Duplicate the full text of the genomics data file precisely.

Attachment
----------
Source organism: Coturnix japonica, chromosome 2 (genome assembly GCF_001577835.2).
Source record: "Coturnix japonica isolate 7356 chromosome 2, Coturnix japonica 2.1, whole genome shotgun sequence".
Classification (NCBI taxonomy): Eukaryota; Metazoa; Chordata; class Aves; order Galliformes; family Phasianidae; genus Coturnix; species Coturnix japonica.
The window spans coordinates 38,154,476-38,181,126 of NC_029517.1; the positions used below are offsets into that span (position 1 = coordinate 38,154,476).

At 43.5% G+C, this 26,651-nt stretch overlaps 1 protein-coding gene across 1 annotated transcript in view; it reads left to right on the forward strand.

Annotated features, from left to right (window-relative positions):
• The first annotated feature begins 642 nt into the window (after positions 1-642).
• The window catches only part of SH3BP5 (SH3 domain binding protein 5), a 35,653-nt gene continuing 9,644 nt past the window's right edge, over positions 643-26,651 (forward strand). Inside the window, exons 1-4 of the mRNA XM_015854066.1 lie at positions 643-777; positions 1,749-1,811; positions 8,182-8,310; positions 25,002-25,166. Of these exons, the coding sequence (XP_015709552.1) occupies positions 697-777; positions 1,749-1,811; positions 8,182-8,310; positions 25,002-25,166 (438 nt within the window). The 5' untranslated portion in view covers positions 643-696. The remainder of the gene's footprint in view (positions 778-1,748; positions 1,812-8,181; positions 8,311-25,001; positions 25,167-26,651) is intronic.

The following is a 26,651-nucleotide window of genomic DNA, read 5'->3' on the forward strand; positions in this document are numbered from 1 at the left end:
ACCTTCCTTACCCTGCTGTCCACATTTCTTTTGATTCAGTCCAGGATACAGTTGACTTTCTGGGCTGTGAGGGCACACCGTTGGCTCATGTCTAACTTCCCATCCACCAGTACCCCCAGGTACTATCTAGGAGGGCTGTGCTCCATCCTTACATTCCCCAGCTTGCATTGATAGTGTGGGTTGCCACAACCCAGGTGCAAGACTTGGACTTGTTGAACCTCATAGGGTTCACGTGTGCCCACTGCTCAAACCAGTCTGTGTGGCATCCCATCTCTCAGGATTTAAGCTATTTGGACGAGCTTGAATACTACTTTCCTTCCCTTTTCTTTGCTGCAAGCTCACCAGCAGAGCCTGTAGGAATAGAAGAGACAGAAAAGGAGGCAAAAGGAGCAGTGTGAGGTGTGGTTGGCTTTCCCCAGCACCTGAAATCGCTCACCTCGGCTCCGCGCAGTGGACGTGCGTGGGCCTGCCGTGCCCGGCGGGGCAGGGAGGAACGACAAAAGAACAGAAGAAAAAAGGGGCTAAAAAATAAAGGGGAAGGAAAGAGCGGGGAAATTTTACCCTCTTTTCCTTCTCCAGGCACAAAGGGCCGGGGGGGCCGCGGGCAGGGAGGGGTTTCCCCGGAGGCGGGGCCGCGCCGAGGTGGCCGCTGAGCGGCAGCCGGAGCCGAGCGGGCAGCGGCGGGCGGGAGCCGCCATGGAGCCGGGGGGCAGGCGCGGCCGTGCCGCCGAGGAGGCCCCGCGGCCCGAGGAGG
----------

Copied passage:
Source organism: Coturnix japonica, chromosome 2 (genome assembly GCF_001577835.2).
Source record: "Coturnix japonica isolate 7356 chromosome 2, Coturnix japonica 2.1, whole genome shotgun sequence".
Classification (NCBI taxonomy): Eukaryota; Metazoa; Chordata; class Aves; order Galliformes; family Phasianidae; genus Coturnix; species Coturnix japonica.
The window spans coordinates 38,154,476-38,181,126 of NC_029517.1; the positions used below are offsets into that span (position 1 = coordinate 38,154,476).

At 43.5% G+C, this 26,651-nt stretch overlaps 1 protein-coding gene across 1 annotated transcript in view; it reads left to right on the forward strand.

Annotated features, from left to right (window-relative positions):
• The first annotated feature begins 642 nt into the window (after positions 1-642).
• The window catches only part of SH3BP5 (SH3 domain binding protein 5), a 35,653-nt gene continuing 9,644 nt past the window's right edge, over positions 643-26,651 (forward strand). Inside the window, exons 1-4 of the mRNA XM_015854066.1 lie at positions 643-777; positions 1,749-1,811; positions 8,182-8,310; positions 25,002-25,166. Of these exons, the coding sequence (XP_015709552.1) occupies positions 697-777; positions 1,749-1,811; positions 8,182-8,310; positions 25,002-25,166 (438 nt within the window). The 5' untranslated portion in view covers positions 643-696. The remainder of the gene's footprint in view (positions 778-1,748; positions 1,812-8,181; positions 8,311-25,001; positions 25,167-26,651) is intronic.

The following is a 26,651-nucleotide window of genomic DNA, read 5'->3' on the forward strand; positions in this document are numbered from 1 at the left end:
ACCTTCCTTACCCTGCTGTCCACATTTCTTTTGATTCAGTCCAGGATACAGTTGACTTTCTGGGCTGTGAGGGCACACCGTTGGCTCATGTCTAACTTCCCATCCACCAGTACCCCCAGGTACTATCTAGGAGGGCTGTGCTCCATCCTTACATTCCCCAGCTTGCATTGATAGTGTGGGTTGCCACAACCCAGGTGCAAGACTTGGACTTGTTGAACCTCATAGGGTTCACGTGTGCCCACTGCTCAAACCAGTCTGTGTGGCATCCCATCTCTCAGGATTTAAGCTATTTGGACGAGCTTGAATACTACTTTCCTTCCCTTTTCTTTGCTGCAAGCTCACCAGCAGAGCCTGTAGGAATAGAAGAGACAGAAAAGGAGGCAAAAGGAGCAGTGTGAGGTGTGGTTGGCTTTCCCCAGCACCTGAAATCGCTCACCTCGGCTCCGCGCAGTGGACGTGCGTGGGCCTGCCGTGCCCGGCGGGGCAGGGAGGAACGACAAAAGAACAGAAGAAAAAAGGGGCTAAAAAATAAAGGGGAAGGAAAGAGCGGGGAAATTTTACCCTCTTTTCCTTCTCCAGGCACAAAGGGCCGGGGGGGCCGCGGGCAGGGAGGGGTTTCCCCGGAGGCGGGGCCGCGCCGAGGTGGCCGCTGAGCGGCAGCCGGAGCCGAGCGGGCAGCGGCGGGCGGGAGCCGCCATGGAGCCGGGGGGCAGGCGCGGCCGTGCCGCCGAGGAGGCCCCGCGGCCCGAGGAGG